The University of Wisconsin-Milwaukee last week released a deeply concerning study about incarceration in the state. Among the most jarring of findings was that nearly one of every eight black men of working age is currently in prison in Wisconsin. The state also leads all other states in the number of incarcerated indigenous men at 7.6%, with South Dakota following with 7.3%.
The number of Wisconsinites in prison has nearly tripled since 1990 primarily due to “increased government funding for drug enforcement (rather than treatment) and prison construction, three-strike rules, mandatory minimum sentence laws, truth-in-sentencing replacing judicial discretion in setting punishments, concentrated policing in minority communities, and state incarceration for minor probation and supervision violations,” according to the study. The demographic most significantly affected by these changes is African-American men, whose incarceration rates have skyrocketed to nearly twice the national average. Conversely, the national average for incarcerated white men is nearly identical to the state average in Wisconsin. Indeed, according to the study, in Milwaukee County alone, over half of black men in their 30s have spent some time in prison.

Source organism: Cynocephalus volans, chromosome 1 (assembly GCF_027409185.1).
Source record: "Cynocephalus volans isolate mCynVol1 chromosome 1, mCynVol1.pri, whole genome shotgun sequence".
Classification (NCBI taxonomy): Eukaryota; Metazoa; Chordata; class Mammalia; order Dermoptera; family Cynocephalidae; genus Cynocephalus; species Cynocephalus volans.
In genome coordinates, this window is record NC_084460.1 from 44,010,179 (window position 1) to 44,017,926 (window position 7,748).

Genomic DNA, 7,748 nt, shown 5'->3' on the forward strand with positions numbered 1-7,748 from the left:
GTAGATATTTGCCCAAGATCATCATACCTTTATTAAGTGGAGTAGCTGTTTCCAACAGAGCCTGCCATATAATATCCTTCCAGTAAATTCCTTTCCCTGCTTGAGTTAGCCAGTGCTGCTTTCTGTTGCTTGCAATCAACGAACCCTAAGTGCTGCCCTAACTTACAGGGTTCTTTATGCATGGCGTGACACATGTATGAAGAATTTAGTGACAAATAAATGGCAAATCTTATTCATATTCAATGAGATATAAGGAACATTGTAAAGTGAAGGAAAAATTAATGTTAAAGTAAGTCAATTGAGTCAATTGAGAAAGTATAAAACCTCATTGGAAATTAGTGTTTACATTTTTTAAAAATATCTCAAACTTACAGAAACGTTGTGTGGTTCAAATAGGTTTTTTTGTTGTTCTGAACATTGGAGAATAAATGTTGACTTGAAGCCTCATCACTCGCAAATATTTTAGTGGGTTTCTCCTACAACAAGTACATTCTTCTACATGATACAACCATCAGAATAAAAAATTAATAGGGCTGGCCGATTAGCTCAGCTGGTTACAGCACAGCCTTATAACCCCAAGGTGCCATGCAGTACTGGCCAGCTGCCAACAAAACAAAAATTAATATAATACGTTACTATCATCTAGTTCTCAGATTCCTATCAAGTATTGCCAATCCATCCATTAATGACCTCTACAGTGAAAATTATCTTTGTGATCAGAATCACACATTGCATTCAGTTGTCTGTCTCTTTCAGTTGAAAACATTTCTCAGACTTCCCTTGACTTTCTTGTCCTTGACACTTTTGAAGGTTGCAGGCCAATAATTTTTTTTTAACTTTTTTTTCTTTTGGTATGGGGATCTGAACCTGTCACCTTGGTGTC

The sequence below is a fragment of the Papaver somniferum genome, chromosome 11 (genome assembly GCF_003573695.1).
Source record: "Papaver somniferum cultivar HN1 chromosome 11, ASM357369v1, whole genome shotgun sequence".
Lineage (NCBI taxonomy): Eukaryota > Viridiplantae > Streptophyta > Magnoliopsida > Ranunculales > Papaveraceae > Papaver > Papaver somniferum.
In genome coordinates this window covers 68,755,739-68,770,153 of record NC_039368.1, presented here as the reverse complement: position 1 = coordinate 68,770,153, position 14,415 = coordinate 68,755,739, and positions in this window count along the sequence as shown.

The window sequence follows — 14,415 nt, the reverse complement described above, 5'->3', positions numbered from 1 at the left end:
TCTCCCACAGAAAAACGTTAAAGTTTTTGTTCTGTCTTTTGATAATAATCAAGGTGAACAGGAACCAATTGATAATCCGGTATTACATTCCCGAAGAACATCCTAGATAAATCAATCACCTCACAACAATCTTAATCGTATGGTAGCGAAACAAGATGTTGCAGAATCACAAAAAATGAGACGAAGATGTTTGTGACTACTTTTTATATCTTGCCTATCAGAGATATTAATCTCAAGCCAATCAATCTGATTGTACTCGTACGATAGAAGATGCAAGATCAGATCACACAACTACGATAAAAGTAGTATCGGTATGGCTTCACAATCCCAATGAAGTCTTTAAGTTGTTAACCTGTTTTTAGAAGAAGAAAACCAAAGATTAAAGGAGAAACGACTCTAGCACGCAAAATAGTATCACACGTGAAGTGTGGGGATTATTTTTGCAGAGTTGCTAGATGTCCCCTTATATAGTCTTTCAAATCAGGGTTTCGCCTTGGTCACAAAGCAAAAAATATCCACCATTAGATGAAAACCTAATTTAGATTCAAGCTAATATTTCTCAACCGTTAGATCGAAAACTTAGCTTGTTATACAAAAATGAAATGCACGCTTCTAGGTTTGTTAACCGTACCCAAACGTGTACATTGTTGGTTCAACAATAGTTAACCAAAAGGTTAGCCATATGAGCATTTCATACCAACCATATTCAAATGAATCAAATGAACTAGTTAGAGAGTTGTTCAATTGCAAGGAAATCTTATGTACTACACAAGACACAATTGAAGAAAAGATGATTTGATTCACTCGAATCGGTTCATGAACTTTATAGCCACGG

Wisconsin holds a steady lead in the percentage of incarcerated black men in the state, beating Oklahoma, the next state, by approximately three percentage points.This gap, NPR notes, is “bigger than the total distance between the second- and 10th-place states.”
The study notes that there is no “quick fix” to solving this alarming trend, but there are several things that can be done to help recently released inmates assimilate to life outside of prison and help gain employment, such as expanded workplace training and reintroduction programs.
The Obama administration recently announced plans to pivot the “War on Drugs” in a way that would take focus away from criminalization and towards treatment. This move can almost guarantee that the prison population will dramatically decline nationwide, particularly among people of color. In outlining this new chapter in drug policy, Director of the White House Office on National Drug Control Policy Gil Kerlikowske wrote, “While law enforcement will always play a vital role in protecting our communities from drug-related crime and violence, we simply cannot incarcerate our way out of the drug problem. Put simply, an enforcement-centric “war on drugs” approach to drug policy is counterproductive, inefficient, and costly.”